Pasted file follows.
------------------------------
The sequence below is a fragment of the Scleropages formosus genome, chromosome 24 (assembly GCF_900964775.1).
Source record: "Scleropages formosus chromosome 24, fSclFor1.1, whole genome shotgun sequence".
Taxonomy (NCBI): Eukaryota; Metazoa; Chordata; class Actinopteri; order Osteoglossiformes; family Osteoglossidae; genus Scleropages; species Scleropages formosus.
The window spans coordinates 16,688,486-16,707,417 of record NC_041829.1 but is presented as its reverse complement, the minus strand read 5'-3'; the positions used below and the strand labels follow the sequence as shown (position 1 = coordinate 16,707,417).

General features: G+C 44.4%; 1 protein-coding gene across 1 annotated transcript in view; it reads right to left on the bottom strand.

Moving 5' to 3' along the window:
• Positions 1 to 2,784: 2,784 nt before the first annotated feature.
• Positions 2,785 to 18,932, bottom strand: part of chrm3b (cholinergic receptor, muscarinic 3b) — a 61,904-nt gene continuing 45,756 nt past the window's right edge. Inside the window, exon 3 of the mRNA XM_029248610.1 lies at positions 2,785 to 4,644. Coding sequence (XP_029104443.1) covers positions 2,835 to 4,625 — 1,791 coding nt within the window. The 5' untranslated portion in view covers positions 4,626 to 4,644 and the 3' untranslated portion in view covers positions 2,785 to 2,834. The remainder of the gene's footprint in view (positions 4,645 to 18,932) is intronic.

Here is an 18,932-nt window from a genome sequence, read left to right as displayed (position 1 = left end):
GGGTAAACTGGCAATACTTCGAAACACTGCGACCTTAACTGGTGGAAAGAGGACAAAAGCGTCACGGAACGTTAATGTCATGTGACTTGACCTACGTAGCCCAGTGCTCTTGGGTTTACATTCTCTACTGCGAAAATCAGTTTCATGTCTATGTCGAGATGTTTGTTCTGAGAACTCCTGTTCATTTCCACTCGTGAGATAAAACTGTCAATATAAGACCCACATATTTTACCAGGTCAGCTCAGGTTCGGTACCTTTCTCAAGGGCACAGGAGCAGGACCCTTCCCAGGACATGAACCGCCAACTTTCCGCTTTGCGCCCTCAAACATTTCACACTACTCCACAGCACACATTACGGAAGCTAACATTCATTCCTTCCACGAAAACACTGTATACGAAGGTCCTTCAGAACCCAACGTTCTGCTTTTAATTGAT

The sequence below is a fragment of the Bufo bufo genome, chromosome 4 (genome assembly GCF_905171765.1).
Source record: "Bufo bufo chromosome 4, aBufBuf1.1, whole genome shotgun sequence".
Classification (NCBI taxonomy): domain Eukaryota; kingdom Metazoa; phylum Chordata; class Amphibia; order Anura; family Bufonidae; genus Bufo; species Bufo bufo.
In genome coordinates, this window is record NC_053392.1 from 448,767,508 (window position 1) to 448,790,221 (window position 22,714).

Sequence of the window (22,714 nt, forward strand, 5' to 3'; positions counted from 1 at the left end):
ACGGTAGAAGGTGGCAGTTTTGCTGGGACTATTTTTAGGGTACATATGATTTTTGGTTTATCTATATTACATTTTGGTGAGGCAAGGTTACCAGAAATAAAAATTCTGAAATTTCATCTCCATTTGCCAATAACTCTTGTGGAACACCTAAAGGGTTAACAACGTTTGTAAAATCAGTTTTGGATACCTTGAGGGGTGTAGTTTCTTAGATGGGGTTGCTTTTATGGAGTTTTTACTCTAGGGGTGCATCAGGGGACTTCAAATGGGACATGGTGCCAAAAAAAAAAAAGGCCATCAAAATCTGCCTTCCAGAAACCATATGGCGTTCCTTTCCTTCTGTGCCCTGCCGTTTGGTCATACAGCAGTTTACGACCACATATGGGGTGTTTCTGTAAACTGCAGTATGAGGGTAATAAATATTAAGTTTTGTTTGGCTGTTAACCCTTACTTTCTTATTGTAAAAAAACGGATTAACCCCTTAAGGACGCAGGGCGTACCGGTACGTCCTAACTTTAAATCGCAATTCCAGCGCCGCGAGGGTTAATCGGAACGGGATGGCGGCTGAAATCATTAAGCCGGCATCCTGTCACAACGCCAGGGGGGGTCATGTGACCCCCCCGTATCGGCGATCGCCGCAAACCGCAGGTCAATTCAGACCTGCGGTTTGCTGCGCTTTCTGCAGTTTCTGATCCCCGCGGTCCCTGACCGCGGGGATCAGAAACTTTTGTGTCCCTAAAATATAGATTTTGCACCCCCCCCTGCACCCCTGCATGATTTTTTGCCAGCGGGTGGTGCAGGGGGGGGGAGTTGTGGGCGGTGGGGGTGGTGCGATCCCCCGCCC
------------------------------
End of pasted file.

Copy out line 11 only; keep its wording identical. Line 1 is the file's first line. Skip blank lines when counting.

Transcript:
The sequence below is a fragment of the Bufo bufo genome, chromosome 4 (genome assembly GCF_905171765.1).